those mornings to help fill out our team rosters at both games. This past Sunday, a rather non-descript–and
definitely unrecognized–minor leaguer entered our clubhouse. Who was there to greet him but nine-year
veteran Mark Ellis. “Welcome! Hi, I’m Mark.
Have you seen Vuc (equipment manager Steve Vucinich) to get your gear for today?” Ellis went out of his way to be a good teammate. He shook the minor leaguer’s hand, then
personally escorted him to Vuc’s office.
That young kid will never forget what Mark did for him, and I would
suspect a number of major leaguers in the clubhouse also took notice of Mark’s
kind gesture. Pure class.
I had another rather private
moment involving reliever Joe Bateman,
a non-roster invitee who’s racked up eye-popping numbers in nine minor league
seasons but knows his time is dwindling to land a major league job. That urgency was never more apparent than
when he pitched in Oakland’s
game in Maryvale against the hard-hitting Brewers last week. In relief, he served up back-to-back home
runs to Ryan Braun and Casey McGehee to his first two batters, and allowed three runs on three
hits in one-third inning. Later, he left
the field and returned to the visitor’s clubhouse. I was there and decided to offer some kind
words to the slender right-hander. I
told him that Braun and the Milwaukee
bombers do that to a lot of
people. Knowing this is a game of
results, Joe would have no part of it. “I
don’t need no (sic) pep talk! I’m a
grown man,” he snapped. I totally understood
what he was saying, so there was no need for me to say another word. There was a neat postscript to this story,
however, as the next time Bateman pitched two days later against the Padres in
Peoria, he was summoned with the bases loaded and pitched out of the jammed
unscathed. In fact, he proceeded to reel
off a 1-2-3 shutout inning the following frame as well. He followed that with a scoreless ninth
yesterday at Phoenix Muni, slamming the lid on a 6-2 win over that same Padres
team. Ah, the life of a relief
pitcher. No wonder they have short
And then there’s Gio Gonzalez. Beyond being
an ultra gifted pitcher with a golden arm, Gio also has a personality that can
light up a room. Or in this case, an
entire press box. Our Sunday home game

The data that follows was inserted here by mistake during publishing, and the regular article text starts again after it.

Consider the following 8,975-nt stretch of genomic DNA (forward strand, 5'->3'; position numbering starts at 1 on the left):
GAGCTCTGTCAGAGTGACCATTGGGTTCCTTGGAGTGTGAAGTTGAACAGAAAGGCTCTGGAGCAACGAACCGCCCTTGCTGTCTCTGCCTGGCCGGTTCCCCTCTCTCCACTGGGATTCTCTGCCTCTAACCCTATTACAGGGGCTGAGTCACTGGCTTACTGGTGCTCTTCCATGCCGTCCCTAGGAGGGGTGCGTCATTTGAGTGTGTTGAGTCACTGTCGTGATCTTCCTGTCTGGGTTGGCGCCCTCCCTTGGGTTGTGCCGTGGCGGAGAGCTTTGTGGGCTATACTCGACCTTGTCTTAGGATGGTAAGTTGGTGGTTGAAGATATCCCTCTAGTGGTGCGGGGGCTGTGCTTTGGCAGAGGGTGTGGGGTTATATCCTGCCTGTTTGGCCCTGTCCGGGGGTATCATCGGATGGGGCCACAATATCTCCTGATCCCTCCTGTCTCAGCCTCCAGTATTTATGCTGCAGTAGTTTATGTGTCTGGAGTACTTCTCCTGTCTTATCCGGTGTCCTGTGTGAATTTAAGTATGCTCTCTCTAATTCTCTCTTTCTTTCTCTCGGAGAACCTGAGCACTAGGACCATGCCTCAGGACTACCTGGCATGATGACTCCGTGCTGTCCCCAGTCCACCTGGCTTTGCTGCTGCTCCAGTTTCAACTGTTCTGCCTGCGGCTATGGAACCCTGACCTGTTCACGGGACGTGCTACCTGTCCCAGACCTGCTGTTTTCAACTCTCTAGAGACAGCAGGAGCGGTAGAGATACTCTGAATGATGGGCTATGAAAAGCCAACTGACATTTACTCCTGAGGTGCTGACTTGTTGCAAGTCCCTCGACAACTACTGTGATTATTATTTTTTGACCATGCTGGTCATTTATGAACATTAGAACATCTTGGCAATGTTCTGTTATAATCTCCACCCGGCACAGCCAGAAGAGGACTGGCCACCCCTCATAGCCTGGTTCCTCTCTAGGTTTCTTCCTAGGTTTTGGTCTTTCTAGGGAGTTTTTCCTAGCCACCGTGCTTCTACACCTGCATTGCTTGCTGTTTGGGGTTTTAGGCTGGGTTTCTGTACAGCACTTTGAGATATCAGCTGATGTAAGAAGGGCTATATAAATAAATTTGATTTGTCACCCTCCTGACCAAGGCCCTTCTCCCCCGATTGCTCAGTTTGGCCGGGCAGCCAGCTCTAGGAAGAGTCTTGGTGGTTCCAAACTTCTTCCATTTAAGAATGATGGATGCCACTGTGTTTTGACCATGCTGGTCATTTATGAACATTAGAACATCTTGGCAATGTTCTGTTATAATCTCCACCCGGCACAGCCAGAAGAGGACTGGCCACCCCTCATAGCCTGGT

vs. the Brewers was broadcast on XTRA Sports 860 and Ken Korach asked whether we might deliver Gio to the booth
following his outing. The Cuban
lefthander made short work of Milwaukee,
striking out five in three hitless innings.
I told my assistants to kill two birds with one pitcher by staging his
postgame writers’ session in the back of the press box just before he joined
Korach in the booth. Just as my young assistant
Loberstein was about to make the
announcement in the box that Gio was available for questions, his microphone
was commandeered by none other than Gonzalez, who asked the Bay Area and
Japanese media that “Anyone have any questions for me? Speak now or forever hold your peace!” The place erupted. Then Gio dazzled the scribes in much the same
fashion his curveball did to the Brewers a few minutes earlier. And from all reports from Korach afterwards,
he made it an impressive Trifecta with another sterling performance on the
airwaves. Every club needs someone like
Gio, who makes baseball fun. Isn’t that what it’s supposed to be?
And finally, I share with
you a glimpse of the “Z Man.” We speak
Zagaris, one of the smartest, most
talented–and yes, zaniest–people I
know. In case you don’t know, Michael
offers us more than three decades of sports photography experience. He’s been both the A’s and Forty-Niners’ team
photographer since the early 80’s. Yet,
what may be even more interesting is his past history as a touring music photographer
for such legendary acts as the Rolling Stones, Led Zeppelin and Eric Clapton. So, I couldn’t help myself but invite the Z
Man to join me in attending a rare Savoy Brown
concert at the Rhythm Room, a well-worn roadhouse in central Phoenix.
The band, part of British rock
and blues explosion of the 60’s that also produced such groups as Foghat and Humble Pie,
almost tore the roof off that night. Original
Savoy Brown member Kim Simmonds celebrated his 45th consecutive year with the band by
unleashing one of the greatest guitar live performances I have ever seen. And the Z Man was clearly in his element. There
were multiple standing ovations, while Zagaris harkened back to his early rock days
across the pond, comparing Simmonds to Jeff Beck
and Clapton and other great guitarists of yore.
It was a great diversion for both of us during these dog days of
spring. Okay, I guess they’re not dog days. Maybe prairie dog days? On that note, my 50th blog is officially
done. And with that prairie dog comment,
my writing career might be done as well.